The Department of Children & Families awarded a $21 million contract to upgrade the state’s troubled child welfare computer system to a company whose board of directors included the former governor of Oklahoma — the man who recommended Secretary Jerry Regier to Gov. Jeb Bush.
The company, AMS Inc., submitted neither the lowest nor the best bid for the contract, according to the DCF’s initial tabulations. But a second tabulation — which included several ”intangibles” such as the agency’s ”confidence” in the team — concluded AMS was the best bidder.
Now, the company whose proposal originally was ranked the best, CIBER, Inc., is appealing the decision — a process that could prove costly to taxpayers. In a June 4 letter to a DCF attorney, a CIBER attorney called the contract award “unprecedented and unlawful.”
In a letter to the agency Wednesday, CIBER’s attorney asked the department to refer the company’s protest to the state Division of Administrative Hearings, where the matter could be resolved by an administrative law judge.
”It smells fishy,” said state Rep. Kenneth A. Gottlieb, a Miramar Democrat on the Human Services Appropriations subcommittee. “There’s been nothing throughout the entire process that leads me to believe they are going to move in the right direction when it comes to fixing [the computer] or any other problems we have at DCF.”
HomeSafenet, as the computer system is called, has been a disaster virtually since its inception. Five years behind schedule and considerably more than $100 million over budget, the child-tracking system has never been fully implemented, and regularly goes on the fritz.
”Delays in getting the system fixed affect the protection of the children in the child welfare system,” said Rep. Nan Rich, a Weston Democrat who sits on the House’s Future of Florida’s Families Committee.
DCF officials declined to discuss the contract controversy in detail.
‘Due to the complexity and technical requirements in the HomeSafenet procurement, the department appointed a `best and final’ negotiation team to choose a vendor,” spokesman Bill Spann said. That team chose AMS.
Spann said Regier, who joined the department in August 2002 after serving as a Cabinet secretary for Health and Human Services in Oklahoma, was not aware Keating had been on AMS’ board of directors. In 2002, Bush told reporters he considered Regier for the DCF chief’s job at the recommendation of Keating.
”The secretary never discussed the award, or the process, with Frank Keating,” Spann said.
AMS merged with CGI Group Inc., a Montreal-based company with U.S. headquarters in Fairfax, Va., in May, a month after the contract was awarded.
When AMS became a subsidiary of CGI, Keating was no longer on the company’s board of directors.
Officials at CGI-AMS, as the group is now called, declined to comment in detail.
”We are aware that this is going on. We are monitoring it, and we are cooperating with the process,” said Eileen Murphy, a spokeswoman.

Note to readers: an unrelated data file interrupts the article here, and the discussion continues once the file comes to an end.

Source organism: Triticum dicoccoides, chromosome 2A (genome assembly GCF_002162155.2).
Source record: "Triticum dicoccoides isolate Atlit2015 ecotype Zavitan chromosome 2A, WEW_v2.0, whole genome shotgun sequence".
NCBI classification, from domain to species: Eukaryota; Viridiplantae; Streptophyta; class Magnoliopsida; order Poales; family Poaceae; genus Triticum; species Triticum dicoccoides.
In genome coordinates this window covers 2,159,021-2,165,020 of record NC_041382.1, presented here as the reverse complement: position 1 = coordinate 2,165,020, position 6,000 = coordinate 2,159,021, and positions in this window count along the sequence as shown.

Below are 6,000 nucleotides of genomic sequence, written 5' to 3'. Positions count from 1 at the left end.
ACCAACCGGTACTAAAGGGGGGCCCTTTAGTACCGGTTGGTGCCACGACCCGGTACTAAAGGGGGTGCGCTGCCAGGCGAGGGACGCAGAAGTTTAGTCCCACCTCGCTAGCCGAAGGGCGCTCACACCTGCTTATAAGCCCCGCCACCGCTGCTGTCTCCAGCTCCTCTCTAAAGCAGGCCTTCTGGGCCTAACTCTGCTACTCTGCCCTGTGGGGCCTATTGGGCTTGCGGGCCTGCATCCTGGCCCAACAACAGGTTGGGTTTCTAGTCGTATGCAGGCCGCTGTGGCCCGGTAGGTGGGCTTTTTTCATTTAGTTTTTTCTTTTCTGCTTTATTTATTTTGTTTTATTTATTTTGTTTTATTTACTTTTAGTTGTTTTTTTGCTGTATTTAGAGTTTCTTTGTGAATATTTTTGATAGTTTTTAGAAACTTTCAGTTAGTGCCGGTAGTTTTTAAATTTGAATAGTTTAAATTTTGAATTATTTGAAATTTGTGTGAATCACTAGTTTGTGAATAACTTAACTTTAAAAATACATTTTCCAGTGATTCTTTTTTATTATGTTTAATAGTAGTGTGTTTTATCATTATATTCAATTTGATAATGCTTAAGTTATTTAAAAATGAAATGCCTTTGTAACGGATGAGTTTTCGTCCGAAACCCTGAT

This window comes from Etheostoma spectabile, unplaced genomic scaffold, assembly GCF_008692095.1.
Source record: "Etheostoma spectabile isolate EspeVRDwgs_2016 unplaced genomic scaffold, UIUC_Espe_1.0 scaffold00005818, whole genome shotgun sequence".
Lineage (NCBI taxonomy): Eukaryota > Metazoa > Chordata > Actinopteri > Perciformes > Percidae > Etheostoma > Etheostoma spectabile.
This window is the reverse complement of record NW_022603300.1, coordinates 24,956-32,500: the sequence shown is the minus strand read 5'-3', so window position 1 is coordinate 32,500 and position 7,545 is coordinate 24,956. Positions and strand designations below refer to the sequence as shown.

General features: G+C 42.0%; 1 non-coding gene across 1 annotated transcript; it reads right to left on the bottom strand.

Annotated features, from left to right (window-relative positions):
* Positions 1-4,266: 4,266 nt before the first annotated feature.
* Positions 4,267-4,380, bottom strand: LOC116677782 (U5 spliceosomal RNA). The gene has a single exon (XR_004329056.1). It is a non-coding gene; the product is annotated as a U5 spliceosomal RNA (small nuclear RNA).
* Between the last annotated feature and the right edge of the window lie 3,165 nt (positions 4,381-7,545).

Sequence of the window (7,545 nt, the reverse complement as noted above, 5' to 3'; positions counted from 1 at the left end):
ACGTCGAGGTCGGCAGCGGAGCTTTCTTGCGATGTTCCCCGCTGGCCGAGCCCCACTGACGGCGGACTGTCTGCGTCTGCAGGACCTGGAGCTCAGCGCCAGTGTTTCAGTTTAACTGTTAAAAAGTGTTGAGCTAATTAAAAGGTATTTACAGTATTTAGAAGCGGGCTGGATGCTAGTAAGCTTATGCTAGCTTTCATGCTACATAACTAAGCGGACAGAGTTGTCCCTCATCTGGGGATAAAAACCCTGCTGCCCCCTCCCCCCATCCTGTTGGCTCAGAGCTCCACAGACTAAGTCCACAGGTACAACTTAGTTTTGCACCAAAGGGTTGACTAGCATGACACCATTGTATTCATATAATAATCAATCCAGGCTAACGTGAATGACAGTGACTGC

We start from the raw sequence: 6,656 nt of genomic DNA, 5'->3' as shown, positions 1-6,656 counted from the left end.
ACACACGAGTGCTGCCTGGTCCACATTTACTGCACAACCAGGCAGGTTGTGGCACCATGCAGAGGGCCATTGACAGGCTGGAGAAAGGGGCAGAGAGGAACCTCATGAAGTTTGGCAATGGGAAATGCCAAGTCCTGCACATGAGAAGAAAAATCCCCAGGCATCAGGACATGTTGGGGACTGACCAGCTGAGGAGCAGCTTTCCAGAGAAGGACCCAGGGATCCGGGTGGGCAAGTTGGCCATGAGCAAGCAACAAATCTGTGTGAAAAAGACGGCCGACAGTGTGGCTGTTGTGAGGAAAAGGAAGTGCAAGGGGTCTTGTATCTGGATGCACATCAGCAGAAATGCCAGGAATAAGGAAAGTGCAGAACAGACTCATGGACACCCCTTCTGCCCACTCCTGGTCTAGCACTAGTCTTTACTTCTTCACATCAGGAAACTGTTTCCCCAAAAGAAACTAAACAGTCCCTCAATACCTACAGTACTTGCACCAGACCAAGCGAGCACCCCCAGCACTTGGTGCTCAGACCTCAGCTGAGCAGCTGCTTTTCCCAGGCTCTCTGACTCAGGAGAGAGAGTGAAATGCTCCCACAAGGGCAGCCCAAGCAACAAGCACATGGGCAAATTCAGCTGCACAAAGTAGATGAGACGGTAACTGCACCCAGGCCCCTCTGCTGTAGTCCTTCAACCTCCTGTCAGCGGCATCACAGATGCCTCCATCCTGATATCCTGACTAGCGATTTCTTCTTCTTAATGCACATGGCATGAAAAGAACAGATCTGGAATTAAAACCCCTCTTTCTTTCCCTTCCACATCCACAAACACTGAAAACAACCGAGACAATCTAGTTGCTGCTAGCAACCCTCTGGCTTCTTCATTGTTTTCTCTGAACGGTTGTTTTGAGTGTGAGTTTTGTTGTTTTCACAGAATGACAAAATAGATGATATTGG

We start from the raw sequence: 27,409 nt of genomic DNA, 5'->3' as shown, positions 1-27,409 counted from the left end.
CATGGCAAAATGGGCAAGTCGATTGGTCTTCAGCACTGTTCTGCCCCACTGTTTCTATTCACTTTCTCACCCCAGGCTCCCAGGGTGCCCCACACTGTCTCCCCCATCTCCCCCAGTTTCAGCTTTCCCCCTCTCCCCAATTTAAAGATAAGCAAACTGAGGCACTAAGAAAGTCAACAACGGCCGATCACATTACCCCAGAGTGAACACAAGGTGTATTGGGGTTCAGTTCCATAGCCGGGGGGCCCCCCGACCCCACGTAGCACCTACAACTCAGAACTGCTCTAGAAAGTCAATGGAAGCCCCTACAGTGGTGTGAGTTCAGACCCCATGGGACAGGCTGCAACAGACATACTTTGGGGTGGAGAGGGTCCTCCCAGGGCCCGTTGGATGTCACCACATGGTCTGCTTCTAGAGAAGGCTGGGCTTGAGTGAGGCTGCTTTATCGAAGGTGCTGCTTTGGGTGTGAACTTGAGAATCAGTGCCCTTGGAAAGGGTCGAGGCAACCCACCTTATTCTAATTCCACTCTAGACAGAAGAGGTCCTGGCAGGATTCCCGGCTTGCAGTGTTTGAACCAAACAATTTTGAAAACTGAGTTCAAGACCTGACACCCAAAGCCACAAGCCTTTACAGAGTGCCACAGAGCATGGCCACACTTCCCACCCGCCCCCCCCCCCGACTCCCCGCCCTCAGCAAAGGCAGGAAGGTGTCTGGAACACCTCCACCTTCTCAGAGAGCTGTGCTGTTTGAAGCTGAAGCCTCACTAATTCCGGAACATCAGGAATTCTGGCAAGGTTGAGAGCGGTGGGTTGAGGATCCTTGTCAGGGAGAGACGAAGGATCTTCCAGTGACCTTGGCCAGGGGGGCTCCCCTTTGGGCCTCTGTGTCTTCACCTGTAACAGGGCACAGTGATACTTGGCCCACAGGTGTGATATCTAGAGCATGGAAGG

Last year, DCF published a ”request for quotes” to identify a company willing to complete upgrades to HomeSafenet, which provides information to 6,000 child welfare investigators, caseworkers and administrators throughout Florida.
The upgrades were expected to be completed next year.
DCF received three proposals, from AMS, CIBER, and Unisys.
Agency records show CIBER was ”rated best and highest” among the three proposals in an initial ranking. CIBER’s proposal was $4.5 million lower than any of the other proposals, the company contends in a May letter to DCF.
However, administrators reevaluated the proposals under a second ranking system, called “Best and Final Offer.”
The new ranking placed AMS at the top, based largely on seven “intangibles.”
The intangibles included the company and staff’s experience developing child welfare computers, DCF’s ”confidence” in the project management team, and ”demonstration of commitment” to the project. For every category of intangibles except one, AMS ”exceeded” expectations while CIBER only ”met” them.
DCF awarded the contract to AMS April 13.
In a protest letter, CIBER officials questioned why AMS was given glowing reviews for their child welfare computer experience when a similar contract in Illinois was ”terminated,” and the company ”failed” in its attempt to develop a similar project in Georgia.
”CIBER’s review of the evaluation summary provided by the department indicates that the spreadsheet is more of an effort to justify a desired result than a fair and objective balancing of the respective proposals,” CIBER’s attorney, J. Stephen Menton, wrote in a May 19 letter.
DCF has defended its procurement process. Its general counsel, Josefina Tamayo, wrote in a letter to CIBER’s attorney: “Permit us to assure you and your client that the department is committed to conducting procurements that are fair, transparent and compliant with law.”
CAROL MARBIN MILLER – Copyright 2004 Knight Ridder